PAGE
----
Monday, May 16, 2022

Where "Partisan" Is Republican



Buried deep into her piece on Saturday in The Washington Post, Ashley Parker and Michael Scherer write

Biden’s decision to dub Republicans as “ultra MAGA” — like another new Biden quip, “This is not your father’s Republican Party — represents a turnabout from his campaign persona. He ran as a unifier, promising that under a Biden administration Republicans would have an “epiphany” and bipartisanship would return to Washington.

Instead, partisan vitriol has continued to consume the nation’s capital, a reality Biden seems to acknowledge with his “ultra MAGA” descriptor — a wing of the Republican Party that he described as “petty,” “mean-spirited,” “extreme” and “beyond the pale” at a fundraiser in Chicago Wednesday night.

Biden's recent remarks, Ashley & Scherer maintain, "represents a turnabout from his campaign persona." (As I explained in my immediate previous post, they really don't, but that's off-topic.)  Moreover, they maintain, "partisan vitriol has continued to consume the nation's capital...."

If indeed- as conventional wisdom has it- Biden's recent comments are a turnabout from his promise to be a unifier, the reporter seems at a loss to understand it. Her point appears to be: Joe Biden is no longer Joe Biden, but instead has become what his enemies are.

That bothsiderism angle is, as the President himself would put it, malarkey. In the same newspaper the following day, WAPO's Marianna Sotomayor noted promotion of the Great Replacement Theory by the wildly popular right-wing talk show host Tucker Carlson, as well as by three Republican US Representatives- Scott Perry of Pennsylvania, Matt Gaetz of Florida, and Marjorie Taylor Greene of Georgia.

Nevertheless, Sotomayor properly emphasized the advocacy of New York State's Elise Stefanik. In a Facebook ad posted by her campaign last September, the third highest-ranking GOP House member contended

Radical Democrats are planning their most aggressive move yet: a PERMANENT ELECTION INSURRECTION. Their plan to grant amnesty to 11 MILLION illegal immigrants will overthrow our current electorate and create a permanent liberal majority in Washington.

At the time, Stefanik's hometown newspaper editorialized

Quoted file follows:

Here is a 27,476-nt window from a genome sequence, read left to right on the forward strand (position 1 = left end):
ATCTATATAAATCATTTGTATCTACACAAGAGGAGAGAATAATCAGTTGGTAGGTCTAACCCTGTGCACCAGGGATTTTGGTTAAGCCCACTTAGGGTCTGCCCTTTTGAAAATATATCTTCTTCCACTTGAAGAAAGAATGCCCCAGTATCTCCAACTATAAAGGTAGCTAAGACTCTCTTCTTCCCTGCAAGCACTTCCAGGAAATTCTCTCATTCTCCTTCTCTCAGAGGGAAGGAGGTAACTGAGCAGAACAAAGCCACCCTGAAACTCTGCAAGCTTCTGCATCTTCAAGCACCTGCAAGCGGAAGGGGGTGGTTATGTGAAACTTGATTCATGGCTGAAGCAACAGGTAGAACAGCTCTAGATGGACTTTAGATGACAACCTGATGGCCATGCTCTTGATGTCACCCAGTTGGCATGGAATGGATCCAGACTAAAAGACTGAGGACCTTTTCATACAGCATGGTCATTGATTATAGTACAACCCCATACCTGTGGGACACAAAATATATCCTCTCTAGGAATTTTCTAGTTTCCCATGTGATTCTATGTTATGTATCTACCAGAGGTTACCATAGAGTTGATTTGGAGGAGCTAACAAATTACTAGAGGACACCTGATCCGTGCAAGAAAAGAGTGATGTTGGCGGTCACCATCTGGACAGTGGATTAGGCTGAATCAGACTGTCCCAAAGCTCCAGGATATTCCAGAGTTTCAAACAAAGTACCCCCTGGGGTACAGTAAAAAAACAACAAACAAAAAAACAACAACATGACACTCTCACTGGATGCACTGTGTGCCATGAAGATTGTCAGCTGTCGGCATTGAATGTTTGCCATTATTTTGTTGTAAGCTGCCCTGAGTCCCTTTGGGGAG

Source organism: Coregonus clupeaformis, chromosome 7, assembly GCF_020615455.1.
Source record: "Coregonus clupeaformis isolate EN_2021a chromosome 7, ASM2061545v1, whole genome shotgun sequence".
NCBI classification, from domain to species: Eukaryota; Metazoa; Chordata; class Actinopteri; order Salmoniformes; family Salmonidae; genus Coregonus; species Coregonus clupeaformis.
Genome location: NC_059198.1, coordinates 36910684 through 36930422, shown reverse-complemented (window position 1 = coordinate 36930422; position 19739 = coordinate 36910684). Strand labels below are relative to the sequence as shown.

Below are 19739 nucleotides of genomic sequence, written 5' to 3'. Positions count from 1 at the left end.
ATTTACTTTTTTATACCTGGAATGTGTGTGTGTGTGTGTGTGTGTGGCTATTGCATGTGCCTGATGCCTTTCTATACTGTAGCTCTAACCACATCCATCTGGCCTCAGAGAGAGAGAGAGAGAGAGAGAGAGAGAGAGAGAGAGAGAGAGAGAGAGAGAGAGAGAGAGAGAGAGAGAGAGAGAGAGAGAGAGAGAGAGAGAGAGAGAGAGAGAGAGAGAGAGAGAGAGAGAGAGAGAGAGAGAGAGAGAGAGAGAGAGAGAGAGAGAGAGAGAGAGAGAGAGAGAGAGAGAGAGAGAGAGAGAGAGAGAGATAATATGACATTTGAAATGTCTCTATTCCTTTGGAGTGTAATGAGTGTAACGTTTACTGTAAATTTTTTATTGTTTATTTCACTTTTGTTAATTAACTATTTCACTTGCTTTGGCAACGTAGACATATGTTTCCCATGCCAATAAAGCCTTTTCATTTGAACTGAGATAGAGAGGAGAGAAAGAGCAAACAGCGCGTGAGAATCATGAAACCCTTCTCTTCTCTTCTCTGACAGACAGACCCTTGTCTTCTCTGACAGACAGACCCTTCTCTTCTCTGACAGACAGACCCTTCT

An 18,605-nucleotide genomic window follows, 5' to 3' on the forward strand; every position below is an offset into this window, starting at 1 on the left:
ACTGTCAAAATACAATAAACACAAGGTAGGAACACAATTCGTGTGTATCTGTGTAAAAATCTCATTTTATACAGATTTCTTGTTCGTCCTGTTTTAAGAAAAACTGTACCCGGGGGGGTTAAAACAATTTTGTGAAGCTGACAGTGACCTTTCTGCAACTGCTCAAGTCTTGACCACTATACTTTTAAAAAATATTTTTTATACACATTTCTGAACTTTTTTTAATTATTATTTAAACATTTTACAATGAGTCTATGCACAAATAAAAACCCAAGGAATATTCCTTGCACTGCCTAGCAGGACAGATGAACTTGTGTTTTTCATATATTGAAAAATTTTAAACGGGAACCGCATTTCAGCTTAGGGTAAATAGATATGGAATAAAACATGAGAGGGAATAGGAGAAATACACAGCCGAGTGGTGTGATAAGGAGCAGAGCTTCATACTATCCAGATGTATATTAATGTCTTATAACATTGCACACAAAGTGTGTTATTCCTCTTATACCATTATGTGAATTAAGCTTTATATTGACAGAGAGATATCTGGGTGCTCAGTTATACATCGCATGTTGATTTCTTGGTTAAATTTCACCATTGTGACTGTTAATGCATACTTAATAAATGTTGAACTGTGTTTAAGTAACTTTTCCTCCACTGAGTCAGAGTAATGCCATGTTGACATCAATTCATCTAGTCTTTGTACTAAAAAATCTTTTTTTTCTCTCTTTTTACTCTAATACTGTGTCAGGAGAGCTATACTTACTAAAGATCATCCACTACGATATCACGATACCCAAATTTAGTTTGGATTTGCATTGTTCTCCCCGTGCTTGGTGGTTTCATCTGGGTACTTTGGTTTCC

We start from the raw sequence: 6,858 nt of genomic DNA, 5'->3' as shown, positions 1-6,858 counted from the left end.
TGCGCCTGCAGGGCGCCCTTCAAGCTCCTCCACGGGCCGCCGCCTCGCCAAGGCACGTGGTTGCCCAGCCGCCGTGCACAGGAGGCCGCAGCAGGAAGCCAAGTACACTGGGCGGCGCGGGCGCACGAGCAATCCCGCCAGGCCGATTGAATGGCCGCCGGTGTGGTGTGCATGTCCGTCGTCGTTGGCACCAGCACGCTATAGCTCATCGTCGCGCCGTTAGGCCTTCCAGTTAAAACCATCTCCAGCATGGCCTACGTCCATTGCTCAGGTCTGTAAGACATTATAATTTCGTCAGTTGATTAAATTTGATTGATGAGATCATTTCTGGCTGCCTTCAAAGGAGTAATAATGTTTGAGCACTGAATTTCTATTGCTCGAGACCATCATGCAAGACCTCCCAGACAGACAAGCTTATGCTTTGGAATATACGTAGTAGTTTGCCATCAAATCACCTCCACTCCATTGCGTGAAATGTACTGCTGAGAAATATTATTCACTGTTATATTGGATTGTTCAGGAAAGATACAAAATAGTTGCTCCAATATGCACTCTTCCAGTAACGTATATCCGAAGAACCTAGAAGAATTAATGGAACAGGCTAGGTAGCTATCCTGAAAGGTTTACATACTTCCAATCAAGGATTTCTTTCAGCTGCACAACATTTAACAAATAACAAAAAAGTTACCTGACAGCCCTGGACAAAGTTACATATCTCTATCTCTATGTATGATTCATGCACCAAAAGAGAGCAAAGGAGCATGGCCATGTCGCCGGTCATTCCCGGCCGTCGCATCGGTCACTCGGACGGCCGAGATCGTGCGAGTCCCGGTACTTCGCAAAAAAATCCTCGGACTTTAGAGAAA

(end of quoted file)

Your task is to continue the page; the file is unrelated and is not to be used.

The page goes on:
Ms. Stefanik isn’t so brazen as to use the slogans themselves; rather, she couches the hate in alarmist anti-immigrant rhetoric that’s become standard fare for the party of Donald Trump. And she doesn’t quite attack immigrants directly; instead, she alleges that Democrats are looking to grant citizenship to undocumented immigrants in order to gain a permanent liberal majority, or, as she calls it, a “permanent election insurrection.

So perhaps this was not surprising:


Stefanik is much too slick to say "let immigrant babies die" or "keep the Latinos out."  However, as Yale professor Philip Gorski has told Greg Sargent, "first, it was the entertainment wing of the GOP. Now it's the political wing as well." New York Times reporters Nicholas Confesore and Karen Yourish recognize that versions of the ideas espoused in the manifesto of Payton S. Gendron, the apparent perpetrator of the mass murder in Buffalo

sanded down and shorn of explicitly anti-Black and antisemitic themes, have become commonplace in the Republican Party — spoken aloud at congressional hearings, echoed in Republican campaign advertisements and embraced by a growing array of right-wing candidates and media personalities.

Republican leaders have been spouting rhetoric which itself goes well beyond President Biden's adjectives of “petty,” “mean-spirited,” “extreme” and “beyond the pale.”  Nor is the Republican invective relegated to an "ultra-MAGA" wing, whatever that is. It is deep in the heart of leadership, including House Republican Conference Chair Elise Stefanik. That is the partisan vitriol infecting the country and it has no parallel in the Democratic Party, even as some reporters pretend otherwise.



 


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